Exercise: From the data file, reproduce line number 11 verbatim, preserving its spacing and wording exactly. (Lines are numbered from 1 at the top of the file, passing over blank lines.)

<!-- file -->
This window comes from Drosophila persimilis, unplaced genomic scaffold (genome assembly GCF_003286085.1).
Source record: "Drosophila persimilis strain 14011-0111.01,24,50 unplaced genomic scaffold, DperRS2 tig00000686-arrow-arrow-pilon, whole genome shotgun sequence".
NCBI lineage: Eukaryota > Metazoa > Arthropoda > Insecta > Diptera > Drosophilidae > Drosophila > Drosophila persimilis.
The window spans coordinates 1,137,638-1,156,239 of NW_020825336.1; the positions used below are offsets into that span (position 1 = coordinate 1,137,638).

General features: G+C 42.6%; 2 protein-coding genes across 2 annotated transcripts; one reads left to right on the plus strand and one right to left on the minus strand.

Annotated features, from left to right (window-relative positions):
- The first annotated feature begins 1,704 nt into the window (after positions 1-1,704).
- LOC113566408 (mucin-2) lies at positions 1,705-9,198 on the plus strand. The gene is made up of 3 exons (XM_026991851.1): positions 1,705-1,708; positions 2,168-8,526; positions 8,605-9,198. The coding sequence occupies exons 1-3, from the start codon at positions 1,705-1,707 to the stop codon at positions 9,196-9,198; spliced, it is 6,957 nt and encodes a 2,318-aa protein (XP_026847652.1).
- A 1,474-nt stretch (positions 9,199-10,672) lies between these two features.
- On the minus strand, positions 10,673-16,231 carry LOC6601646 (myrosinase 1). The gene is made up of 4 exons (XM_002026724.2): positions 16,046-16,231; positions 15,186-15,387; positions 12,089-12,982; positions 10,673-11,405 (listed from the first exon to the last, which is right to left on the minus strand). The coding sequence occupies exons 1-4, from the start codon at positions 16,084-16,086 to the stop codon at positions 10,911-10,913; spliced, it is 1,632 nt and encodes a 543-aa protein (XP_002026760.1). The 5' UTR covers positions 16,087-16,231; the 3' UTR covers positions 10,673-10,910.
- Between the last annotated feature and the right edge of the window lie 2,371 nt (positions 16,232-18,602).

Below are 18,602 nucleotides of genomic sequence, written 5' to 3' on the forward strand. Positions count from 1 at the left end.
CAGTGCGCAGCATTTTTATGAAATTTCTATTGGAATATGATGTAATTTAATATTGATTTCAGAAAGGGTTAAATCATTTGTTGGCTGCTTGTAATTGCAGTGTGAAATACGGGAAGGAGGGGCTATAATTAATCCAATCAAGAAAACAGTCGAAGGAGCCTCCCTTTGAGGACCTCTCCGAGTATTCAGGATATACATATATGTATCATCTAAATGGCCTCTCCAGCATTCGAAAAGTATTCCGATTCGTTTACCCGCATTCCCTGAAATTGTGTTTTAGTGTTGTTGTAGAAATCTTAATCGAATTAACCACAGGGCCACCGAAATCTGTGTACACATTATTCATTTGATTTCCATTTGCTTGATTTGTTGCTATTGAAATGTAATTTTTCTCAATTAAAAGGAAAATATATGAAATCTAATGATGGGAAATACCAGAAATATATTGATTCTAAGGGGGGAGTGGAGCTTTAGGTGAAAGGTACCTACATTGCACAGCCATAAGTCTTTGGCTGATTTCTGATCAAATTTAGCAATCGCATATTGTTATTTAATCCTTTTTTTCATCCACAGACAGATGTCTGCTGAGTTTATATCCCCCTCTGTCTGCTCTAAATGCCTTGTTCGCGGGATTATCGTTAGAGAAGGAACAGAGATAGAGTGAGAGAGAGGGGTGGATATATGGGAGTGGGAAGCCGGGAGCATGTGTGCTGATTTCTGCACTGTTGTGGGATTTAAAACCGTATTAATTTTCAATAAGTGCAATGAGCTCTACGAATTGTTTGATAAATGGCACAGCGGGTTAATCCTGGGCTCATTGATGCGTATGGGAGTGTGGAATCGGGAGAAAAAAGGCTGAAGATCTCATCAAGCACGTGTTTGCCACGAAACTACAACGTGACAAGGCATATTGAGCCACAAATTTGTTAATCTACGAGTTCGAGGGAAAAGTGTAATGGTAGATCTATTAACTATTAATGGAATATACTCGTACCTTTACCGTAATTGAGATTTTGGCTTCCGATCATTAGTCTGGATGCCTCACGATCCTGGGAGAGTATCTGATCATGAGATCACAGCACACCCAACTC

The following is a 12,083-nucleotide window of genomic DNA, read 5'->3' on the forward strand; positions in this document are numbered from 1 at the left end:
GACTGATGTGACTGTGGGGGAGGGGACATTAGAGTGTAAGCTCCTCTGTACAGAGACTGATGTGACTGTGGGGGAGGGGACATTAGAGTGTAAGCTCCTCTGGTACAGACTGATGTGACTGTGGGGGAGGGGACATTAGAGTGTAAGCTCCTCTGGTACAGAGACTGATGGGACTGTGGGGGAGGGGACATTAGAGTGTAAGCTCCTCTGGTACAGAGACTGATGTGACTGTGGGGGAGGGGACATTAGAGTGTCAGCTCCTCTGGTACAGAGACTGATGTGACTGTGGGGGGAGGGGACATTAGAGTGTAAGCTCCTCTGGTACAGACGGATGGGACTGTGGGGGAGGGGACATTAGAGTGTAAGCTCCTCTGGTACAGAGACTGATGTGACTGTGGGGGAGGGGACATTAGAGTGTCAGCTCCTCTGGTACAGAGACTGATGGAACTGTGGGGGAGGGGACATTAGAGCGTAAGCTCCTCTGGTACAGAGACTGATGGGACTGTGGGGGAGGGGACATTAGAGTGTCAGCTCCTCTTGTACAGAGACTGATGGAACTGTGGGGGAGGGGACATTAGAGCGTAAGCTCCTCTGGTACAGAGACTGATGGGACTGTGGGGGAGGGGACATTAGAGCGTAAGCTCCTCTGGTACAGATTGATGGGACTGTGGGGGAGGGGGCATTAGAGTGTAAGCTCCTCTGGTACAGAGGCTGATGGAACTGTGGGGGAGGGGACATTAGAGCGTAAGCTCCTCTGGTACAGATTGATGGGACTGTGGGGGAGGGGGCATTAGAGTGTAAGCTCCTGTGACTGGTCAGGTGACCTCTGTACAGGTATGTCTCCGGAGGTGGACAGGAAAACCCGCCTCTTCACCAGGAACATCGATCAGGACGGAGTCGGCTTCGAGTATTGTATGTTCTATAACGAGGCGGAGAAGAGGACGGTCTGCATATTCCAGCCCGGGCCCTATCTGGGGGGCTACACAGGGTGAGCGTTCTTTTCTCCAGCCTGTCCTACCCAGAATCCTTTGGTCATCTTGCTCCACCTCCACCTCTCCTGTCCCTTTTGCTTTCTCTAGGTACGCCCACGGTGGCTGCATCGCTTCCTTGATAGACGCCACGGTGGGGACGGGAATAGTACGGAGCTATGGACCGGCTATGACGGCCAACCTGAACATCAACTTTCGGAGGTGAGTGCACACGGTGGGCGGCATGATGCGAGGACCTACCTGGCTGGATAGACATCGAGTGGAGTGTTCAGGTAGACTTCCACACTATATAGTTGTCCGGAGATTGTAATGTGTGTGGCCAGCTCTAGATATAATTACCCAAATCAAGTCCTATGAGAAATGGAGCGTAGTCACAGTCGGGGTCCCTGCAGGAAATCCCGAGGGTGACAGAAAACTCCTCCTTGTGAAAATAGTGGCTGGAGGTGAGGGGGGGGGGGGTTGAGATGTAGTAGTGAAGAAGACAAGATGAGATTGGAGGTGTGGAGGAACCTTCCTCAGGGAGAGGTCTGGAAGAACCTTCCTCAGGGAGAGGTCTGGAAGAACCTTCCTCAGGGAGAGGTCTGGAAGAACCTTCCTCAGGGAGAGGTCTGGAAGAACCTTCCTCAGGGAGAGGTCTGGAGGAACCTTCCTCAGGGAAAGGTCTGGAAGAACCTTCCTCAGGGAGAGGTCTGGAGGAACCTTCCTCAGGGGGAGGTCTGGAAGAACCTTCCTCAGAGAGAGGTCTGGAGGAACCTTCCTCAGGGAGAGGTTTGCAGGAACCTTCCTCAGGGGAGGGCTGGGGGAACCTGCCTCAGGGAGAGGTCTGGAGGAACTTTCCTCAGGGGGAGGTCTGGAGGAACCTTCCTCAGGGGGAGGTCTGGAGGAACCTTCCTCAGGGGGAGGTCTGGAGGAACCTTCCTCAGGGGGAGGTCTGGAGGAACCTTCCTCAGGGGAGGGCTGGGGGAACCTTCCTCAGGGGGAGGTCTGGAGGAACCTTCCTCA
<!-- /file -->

- Between the last annotated feature and the right edge of the window lie 2,371 nt (positions 16,232-18,602).